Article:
Tag Archives: Birkhoff Ergodic Theorem

Ergodic decomposition

Let X be a compact metric space and f:X\to X be a homeomorphism. Let \mathcal{M}(f) be the set of f-invariant measures and \mathcal{E}(f) be the set of f-invariant ergodic measures.

Let \mu be an invariant measure. A distribution \tau on \mathcal{E}(f) is said to be the ergodic decomposition of \mu if for each continuous function \phi:X\to\mathbb{R}, the following holds:

\int_{\mathcal{E}(f)}(\int_X \phi d\nu) d\tau(\nu)=\int_X \phi d\mu.

The following approach is attributed to R. Mane.
Let G_\nu be the set of generic points of \nu and G=\bigcup_{\nu\in \mathcal{E}(f)}G_\nu. Then G is a Borel subset of X and of full probability. Consider the map \beta:G\to \mathcal{E}(f),x\mapsto\nu_x=\lim_{n\to\infty}\frac{1}{n}\sum_{k=0}^{n-1}\delta_{f^kx}.

Proposition: The map \beta:G\to \mathcal{E}(f) is Borel.

So the pushforwad \tau=\beta_*(\mu) is a Borel distribution on \mathcal{E}(f). Moreover for each continuous map \Phi:\mathcal{M}(X)\to \mathbb{R}, we have
\int_{\mathcal{E}(f)}\Phi(\nu)d\tau(\nu)=\int_G\Phi(\beta(x))d\mu(x).

In particular letting \Phi(\nu)=\int_X \phi d\nu, we have \Phi(\beta(x))=\int\phi d\nu_x=\phi^*(x) and

\int_{\mathcal{E}(f)}(\int_X \phi d\nu)d\tau(\nu)=\int_G \phi^*(x)d\mu(x)=\int_X\phi(x)d\mu(x), where \phi^* is the Birkhoff average and the last equality follows from Brikhoff ergodic theorem. So \tau=\beta_*(\mu) is the ergodic decomposition of \mu.

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Some definitions

5. Let f:X\to X be a homeomorphism and \mu be an invariant ergodic measure. Consider a bounded function \phi with \mu(\phi)=0 and the induced cocycle \phi_n.
Then by Birkhoff ergodicity Theorem, we know \frac{\phi_n}{n}\to0, a.e.. A related statement is that, for a.e. x, \displaystyle |\phi_n(x)|\le\|\phi\|_0 infinitely often.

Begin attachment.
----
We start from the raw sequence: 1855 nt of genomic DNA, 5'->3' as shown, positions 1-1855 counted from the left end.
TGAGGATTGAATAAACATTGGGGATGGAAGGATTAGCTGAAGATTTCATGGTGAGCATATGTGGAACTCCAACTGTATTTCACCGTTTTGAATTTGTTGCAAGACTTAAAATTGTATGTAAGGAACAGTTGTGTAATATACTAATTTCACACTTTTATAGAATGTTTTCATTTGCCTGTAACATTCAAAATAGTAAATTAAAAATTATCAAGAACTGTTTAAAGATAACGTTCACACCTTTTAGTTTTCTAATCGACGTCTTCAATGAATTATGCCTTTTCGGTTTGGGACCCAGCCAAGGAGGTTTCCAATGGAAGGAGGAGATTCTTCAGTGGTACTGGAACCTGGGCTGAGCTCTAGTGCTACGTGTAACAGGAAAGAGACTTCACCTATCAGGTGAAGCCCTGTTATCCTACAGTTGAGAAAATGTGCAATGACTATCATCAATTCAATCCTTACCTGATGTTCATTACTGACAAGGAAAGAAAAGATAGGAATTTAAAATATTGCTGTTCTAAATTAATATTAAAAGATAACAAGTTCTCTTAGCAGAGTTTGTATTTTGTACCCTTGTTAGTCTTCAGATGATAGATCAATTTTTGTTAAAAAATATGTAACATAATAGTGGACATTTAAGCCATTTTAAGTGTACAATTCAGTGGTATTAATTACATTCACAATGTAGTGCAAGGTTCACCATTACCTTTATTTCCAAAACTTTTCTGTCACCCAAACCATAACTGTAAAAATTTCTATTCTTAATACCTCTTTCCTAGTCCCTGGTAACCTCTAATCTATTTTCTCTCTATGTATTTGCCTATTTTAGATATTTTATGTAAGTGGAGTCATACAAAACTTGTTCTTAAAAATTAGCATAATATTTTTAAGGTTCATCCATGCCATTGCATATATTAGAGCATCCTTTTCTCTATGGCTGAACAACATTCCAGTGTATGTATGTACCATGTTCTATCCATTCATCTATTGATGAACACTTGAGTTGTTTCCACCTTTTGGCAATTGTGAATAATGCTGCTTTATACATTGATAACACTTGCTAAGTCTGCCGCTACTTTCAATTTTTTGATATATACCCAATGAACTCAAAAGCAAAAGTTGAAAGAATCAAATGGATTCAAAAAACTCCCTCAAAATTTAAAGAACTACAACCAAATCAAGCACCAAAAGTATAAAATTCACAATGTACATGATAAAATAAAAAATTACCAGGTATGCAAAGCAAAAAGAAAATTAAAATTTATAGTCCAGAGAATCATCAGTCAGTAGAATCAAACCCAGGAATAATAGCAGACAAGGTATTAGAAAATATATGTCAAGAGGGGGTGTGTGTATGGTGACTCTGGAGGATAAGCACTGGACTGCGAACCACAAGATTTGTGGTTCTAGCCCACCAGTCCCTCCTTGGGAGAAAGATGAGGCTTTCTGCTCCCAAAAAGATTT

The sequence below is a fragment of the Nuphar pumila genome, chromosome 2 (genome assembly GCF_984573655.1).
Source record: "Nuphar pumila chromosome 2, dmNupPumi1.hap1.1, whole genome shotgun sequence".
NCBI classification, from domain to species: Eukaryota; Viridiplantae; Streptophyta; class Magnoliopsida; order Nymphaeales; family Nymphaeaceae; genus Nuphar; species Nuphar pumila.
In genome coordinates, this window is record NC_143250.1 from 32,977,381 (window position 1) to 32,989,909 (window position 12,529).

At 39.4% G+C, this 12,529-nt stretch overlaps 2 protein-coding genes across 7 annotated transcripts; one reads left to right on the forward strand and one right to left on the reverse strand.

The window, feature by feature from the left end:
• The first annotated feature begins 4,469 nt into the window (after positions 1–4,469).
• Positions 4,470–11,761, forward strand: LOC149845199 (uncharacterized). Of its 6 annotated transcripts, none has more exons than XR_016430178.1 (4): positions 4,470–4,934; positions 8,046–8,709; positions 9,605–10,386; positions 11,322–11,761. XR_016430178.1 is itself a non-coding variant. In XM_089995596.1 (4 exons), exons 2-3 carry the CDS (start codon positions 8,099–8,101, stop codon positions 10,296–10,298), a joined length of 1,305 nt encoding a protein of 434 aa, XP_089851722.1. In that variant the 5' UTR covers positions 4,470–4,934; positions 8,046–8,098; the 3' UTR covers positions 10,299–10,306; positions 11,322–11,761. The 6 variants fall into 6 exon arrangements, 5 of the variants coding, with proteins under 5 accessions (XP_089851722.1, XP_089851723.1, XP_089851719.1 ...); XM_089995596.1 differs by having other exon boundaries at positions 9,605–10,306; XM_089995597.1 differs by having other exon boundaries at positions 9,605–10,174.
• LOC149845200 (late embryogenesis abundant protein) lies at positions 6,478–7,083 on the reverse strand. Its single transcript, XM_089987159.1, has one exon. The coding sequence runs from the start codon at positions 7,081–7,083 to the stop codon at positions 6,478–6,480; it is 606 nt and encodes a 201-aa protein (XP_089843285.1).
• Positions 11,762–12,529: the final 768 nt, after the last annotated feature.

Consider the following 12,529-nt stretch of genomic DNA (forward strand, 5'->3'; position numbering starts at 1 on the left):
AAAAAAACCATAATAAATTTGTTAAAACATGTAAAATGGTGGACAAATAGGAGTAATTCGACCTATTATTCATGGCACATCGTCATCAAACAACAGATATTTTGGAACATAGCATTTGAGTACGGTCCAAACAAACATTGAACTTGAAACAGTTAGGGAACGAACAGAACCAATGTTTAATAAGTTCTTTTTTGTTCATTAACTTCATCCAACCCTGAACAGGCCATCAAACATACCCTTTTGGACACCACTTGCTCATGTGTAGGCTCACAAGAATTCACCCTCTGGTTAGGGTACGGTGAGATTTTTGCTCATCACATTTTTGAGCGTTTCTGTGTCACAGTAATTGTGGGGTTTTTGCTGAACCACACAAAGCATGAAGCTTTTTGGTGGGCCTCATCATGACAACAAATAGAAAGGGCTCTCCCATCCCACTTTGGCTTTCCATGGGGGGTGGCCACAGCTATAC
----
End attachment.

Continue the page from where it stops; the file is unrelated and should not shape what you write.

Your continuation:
Proof. Let a=\|\phi\|_0 and X_{n,a}=\{x:\phi_n(x)\in [-a,a]\}, X_a=\bigcap_{k\ge1}\bigcup_{n\ge k}X_{n,a}. Clearly X_a is invariant and hence has measure either zero or one. Suppose \mu(X_a)=0. Let Y_{+} be the set of points with \phi_n(x)\ge a for all large enough n. Similarly we define Y_-. Clearly they are disjoint and both are invariant. Then by the choice a, we see \mu(Y_+\cup Y_-)=1. By ergodic assumption, we can assume \mu(Y_+)=1. So \displaystyle 0=\mu(\phi_n)\ge\mu(\liminf_{n\to\infty}\phi_n)\ge a>0, which is absurd.

Moreover we have the following dichotomy:
– either \phi is a coboundary: \phi(x)=h(x)-h(fx), \mu-a.e.,

– or \sup_{n\ge0}\phi_n(x)=+\infty and \inf_{n\ge0}\phi_n(x)=-\infty \mu-a.e..

Proof. Let h(x)=\sup_{n\ge1}\phi_n(x) (measurable). Let’s assume E=\{x:h(x)<+\infty\} has positive measure. Clearly E is invariant and hence full measure. In particular h is well defined a.e.. Let g(x)=h(x)-\sup_{n\ge2}\phi_n(x). Clearly g(x)\ge0.

Note that \phi_{k+1}(x)=\phi_k(fx)+\phi(x) for all k\ge1. So \sup_{k\ge1}\phi_{k+1}(x)=\sup_{k\ge1}\phi_k(fx)+\phi(x), or equivalently, h(x)-g(x)=h(fx)+\phi(x), or \phi(x)+g(x)=h(x)-h(fx). So we need to show g(x)=0, \mu-a.e.. A sufficient condition is \sum_{n\ge0} g_n(x)<\infty, a.e..

Note that for \mu-a.e. x, there exists n_k\to\infty with \phi_{n_k}(x)\in[-a,a] and h(f^{n_k}x) bounded, and hence g_{n_k}(x)+\phi_{n_k}(x)=h(x)-h(f^{n_k}x) stays bounded.

It seems that \{\phi_n(x):n\ge0\} is dense in \mathbb{R} \mu-a.e. in the second alternative.

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1. Let f:X\to X be a topological dynamical system. Birkhoff Pointwise Ergodic Theorem states that, there exists a full measure set G\subset X (\mu(G^c)=0 for all f-invariant measure \mu) such that the limit \nu_x=\lim_{n\to\infty}\frac{1}{n}\sum_{k=0}^{n-1}\delta_{f^kx} exists and is f-invariant and ergodic for each x\in G. Then consider the measure (be careful) \nu=\int_G \nu_x d\mu(x). It is an f-invariant probability measure with that: